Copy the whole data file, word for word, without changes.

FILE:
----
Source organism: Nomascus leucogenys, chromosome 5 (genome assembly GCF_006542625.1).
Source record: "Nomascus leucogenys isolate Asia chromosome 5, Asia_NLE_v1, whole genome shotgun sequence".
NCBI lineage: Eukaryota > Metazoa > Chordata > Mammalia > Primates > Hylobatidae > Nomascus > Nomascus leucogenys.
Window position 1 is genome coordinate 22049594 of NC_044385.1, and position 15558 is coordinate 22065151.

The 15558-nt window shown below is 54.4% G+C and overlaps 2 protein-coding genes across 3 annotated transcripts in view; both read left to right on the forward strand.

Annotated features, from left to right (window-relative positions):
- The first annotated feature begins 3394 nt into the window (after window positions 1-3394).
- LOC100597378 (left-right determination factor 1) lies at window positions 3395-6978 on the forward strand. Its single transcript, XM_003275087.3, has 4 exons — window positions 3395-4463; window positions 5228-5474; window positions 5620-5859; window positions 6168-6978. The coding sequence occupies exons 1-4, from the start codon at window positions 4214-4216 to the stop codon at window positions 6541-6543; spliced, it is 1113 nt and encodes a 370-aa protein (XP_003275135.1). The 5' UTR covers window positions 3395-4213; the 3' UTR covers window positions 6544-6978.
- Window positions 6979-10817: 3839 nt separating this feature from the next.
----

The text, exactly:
Source organism: Nomascus leucogenys, chromosome 5 (genome assembly GCF_006542625.1).
Source record: "Nomascus leucogenys isolate Asia chromosome 5, Asia_NLE_v1, whole genome shotgun sequence".
NCBI lineage: Eukaryota > Metazoa > Chordata > Mammalia > Primates > Hylobatidae > Nomascus > Nomascus leucogenys.
Window position 1 is genome coordinate 22049594 of NC_044385.1, and position 15558 is coordinate 22065151.

The 15558-nt window shown below is 54.4% G+C and overlaps 2 protein-coding genes across 3 annotated transcripts in view; both read left to right on the forward strand.

Annotated features, from left to right (window-relative positions):
- The first annotated feature begins 3394 nt into the window (after window positions 1-3394).
- LOC100597378 (left-right determination factor 1) lies at window positions 3395-6978 on the forward strand. Its single transcript, XM_003275087.3, has 4 exons — window positions 3395-4463; window positions 5228-5474; window positions 5620-5859; window positions 6168-6978. The coding sequence occupies exons 1-4, from the start codon at window positions 4214-4216 to the stop codon at window positions 6541-6543; spliced, it is 1113 nt and encodes a 370-aa protein (XP_003275135.1). The 5' UTR covers window positions 3395-4213; the 3' UTR covers window positions 6544-6978.
- Window positions 6979-10817: 3839 nt separating this feature from the next.